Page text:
Nintendo raised its annual forecasts on Tuesday, confident in its sales of video games, particularly the Mario franchise, to support those of its aging Switch console, while the Japanese group maintains the mystery over its next machine.
Building on the box office performance of the film “Super Mario Bros”, released in the spring and becoming the 16th most lucrative feature film in history, the group underlined in a press release the positive impact of this hit at the cinema on its game sales. “Nintendo is releasing numerous remakes within this franchise to take advantage and extend the synergistic benefits of the film,” commented analyst Takeshi Koyama in a recent Mizuho Securities note. The Kyoto (western Japan) firm, in fact, unveiled in September a series of titles with releases planned in the coming months, including many updated versions of old games in the world of Mario, such as “ Mario vs Donkey Kong”, “Luigi’s Mansion 2D” or “Paper Mario: The Thousand-Year Door”. The group is also focusing on original titles in this same universe, with the release at the end of October of the platform game “Super Mario Bros. Wonder”, and another centered on Princess Peach planned for next March. The objective is “to continually release new titles in order (...) to boost console sales,” explained the company, which marginally increased its annual game sales target on Tuesday to 185 million units. The positive effects of the fall in the yen should also boost its sales outside Japan.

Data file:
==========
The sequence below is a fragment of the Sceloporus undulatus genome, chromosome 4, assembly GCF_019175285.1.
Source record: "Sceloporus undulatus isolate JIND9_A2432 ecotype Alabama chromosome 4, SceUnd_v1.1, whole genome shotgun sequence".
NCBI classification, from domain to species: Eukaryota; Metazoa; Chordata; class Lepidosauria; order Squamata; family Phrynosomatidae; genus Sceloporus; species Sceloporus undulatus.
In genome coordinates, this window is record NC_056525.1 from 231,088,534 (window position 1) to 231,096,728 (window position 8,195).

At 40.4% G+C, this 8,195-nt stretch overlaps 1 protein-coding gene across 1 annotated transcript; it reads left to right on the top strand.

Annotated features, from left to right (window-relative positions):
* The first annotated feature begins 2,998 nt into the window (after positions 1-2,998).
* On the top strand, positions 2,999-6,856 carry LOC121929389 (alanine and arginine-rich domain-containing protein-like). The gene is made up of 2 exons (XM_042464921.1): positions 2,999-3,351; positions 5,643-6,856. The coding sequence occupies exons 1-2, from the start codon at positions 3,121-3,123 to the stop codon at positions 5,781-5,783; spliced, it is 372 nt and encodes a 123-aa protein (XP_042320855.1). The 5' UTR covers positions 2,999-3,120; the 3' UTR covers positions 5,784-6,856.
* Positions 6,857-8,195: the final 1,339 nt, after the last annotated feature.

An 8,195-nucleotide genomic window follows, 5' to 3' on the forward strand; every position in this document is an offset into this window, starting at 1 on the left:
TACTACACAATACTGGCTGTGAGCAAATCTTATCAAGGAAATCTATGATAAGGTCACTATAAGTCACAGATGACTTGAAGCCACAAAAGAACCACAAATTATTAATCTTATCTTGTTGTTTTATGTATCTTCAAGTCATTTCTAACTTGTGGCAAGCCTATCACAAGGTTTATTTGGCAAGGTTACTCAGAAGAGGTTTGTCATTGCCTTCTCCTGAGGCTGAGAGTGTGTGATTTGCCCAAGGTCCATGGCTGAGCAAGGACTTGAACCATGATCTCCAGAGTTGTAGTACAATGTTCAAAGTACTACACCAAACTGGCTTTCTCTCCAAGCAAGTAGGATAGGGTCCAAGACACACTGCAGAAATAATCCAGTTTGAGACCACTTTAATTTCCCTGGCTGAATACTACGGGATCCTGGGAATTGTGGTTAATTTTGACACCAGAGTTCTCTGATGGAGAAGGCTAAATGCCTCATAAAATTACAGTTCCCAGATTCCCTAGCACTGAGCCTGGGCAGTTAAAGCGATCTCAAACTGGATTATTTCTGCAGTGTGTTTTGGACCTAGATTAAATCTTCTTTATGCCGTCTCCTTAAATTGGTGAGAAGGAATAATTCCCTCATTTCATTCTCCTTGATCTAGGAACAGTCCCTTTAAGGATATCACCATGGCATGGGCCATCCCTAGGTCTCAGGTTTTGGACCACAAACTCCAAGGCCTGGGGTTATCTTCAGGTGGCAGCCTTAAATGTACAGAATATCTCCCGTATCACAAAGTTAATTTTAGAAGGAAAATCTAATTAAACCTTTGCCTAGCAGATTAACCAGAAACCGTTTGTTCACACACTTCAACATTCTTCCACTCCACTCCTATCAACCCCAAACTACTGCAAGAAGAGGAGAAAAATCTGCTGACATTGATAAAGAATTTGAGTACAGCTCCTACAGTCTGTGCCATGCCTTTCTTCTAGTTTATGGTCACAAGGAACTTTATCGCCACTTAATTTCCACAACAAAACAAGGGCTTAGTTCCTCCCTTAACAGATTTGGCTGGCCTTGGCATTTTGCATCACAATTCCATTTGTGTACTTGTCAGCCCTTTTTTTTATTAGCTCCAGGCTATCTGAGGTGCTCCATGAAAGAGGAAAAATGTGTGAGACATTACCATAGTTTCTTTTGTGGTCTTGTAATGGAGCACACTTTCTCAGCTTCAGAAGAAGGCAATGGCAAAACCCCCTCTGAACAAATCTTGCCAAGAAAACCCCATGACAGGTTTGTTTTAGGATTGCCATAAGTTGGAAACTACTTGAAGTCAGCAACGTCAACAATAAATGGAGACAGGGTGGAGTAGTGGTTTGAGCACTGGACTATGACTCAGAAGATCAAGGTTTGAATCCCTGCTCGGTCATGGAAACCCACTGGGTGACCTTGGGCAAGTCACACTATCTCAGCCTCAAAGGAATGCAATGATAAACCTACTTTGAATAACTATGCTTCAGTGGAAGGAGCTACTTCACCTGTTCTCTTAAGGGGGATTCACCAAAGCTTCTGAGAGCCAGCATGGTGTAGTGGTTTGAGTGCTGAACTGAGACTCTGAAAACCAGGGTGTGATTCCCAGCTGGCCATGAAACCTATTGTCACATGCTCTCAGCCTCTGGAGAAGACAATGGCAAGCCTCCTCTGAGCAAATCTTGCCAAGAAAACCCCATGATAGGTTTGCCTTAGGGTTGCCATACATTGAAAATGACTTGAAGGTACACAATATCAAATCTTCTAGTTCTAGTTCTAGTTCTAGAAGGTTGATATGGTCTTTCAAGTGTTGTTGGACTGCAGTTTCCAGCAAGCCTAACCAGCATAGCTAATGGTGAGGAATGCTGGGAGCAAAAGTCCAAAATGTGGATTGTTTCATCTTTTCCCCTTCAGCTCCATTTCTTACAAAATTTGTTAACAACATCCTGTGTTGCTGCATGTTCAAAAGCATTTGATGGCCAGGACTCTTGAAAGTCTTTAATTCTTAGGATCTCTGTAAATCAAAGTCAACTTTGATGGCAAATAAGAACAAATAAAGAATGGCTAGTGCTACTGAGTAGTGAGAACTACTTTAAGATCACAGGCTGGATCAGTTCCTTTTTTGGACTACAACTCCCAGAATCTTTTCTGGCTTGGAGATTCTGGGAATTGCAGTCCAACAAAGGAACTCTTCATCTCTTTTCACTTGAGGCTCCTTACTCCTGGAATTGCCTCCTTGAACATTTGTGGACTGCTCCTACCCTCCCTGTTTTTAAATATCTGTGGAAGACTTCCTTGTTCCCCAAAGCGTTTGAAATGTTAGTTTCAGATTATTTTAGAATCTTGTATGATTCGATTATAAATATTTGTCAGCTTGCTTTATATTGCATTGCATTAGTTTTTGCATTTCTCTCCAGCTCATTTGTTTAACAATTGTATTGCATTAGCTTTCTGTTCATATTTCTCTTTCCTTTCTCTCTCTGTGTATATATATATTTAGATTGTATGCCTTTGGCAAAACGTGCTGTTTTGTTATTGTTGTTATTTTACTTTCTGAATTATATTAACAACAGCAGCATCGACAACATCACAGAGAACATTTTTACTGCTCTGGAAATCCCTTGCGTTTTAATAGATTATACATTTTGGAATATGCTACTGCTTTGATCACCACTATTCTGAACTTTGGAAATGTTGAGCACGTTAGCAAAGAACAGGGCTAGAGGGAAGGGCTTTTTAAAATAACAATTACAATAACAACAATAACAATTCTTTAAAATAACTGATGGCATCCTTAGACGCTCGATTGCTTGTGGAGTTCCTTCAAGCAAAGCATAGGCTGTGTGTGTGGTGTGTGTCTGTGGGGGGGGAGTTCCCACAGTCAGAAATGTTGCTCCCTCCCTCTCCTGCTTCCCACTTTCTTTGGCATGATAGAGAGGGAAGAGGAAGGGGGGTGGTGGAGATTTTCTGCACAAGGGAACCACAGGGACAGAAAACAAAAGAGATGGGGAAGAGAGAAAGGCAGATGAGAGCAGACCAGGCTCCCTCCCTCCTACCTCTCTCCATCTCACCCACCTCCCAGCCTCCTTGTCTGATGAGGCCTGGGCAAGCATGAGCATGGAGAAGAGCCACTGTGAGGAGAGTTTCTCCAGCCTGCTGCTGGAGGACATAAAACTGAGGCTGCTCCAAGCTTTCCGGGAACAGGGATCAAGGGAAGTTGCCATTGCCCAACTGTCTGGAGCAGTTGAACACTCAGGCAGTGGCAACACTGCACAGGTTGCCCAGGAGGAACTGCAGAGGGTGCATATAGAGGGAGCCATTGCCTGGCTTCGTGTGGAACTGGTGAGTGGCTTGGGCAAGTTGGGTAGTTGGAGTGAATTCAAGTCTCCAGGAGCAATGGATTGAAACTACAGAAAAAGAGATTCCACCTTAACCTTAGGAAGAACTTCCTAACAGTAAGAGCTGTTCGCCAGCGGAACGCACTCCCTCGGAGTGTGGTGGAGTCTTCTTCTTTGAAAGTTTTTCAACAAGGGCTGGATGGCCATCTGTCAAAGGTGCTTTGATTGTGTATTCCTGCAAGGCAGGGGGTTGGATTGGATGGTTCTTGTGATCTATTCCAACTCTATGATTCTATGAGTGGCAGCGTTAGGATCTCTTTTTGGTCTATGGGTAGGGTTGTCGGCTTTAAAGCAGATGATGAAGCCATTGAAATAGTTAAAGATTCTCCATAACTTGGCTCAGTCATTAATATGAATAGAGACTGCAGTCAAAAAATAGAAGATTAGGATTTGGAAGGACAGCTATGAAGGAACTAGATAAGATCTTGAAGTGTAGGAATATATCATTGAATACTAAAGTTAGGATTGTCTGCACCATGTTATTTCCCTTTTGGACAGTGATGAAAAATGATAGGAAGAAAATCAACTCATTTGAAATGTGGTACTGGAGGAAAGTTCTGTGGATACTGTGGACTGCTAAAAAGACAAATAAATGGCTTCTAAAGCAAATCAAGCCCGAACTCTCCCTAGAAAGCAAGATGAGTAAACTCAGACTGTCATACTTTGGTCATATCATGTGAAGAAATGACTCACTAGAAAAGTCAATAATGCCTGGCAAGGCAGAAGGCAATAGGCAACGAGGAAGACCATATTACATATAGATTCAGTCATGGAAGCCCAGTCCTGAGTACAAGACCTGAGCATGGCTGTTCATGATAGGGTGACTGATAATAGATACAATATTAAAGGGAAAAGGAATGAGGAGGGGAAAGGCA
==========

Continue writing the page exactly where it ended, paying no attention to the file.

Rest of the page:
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For its entire 2023/24 financial year, which will end at the end of next March, Nintendo is now counting on a net profit down 3% year-on-year, to 420 billion yen (2.6 billion euros) compared to a previous forecast of 340 billion yen. The company expects an operating profit almost unchanged over one year, at 500 billion yen (3.1 billion euros), instead of 450 billion yen forecast until then. It also anticipates sales down slightly by 1.4%, to 1,580 billion yen (9.8 billion euros), instead of a drop of 9.5% estimated previously. But a big question mark persists over its future console, the only one capable of preventing the group's results from collapsing beyond the next few months. For several years, numerous rumors have been circulating about the one that will succeed the Switch, released in 2017 and sold more than 132 million copies (at the end of September), making it the third best-selling console of all time, behind Sony's PlayStation 2 and Nintendo's DS. According to the specialist media Eurogamer, Nintendo has already presented its future console to developers on the sidelines of the German Gamescom trade show in August.
And some sites believe that the next console will be hybrid like the Switch, that is to say usable both as a portable console or connected to a television, and that it could be released in the second half of 2024. But Nintendo does not never confirmed these rumors. The group was content on Tuesday to maintain its annual Switch sales target at 15 million units, or three million copies less compared to its 2022/23 financial year. In its first half (April-September), the group recorded a net profit of 271.3 billion yen (17.7% over one year). Its operating profit jumped 27% over the same period, to 279.9 billion yen, and its sales climbed 21.2%, to 796.2 billion yen.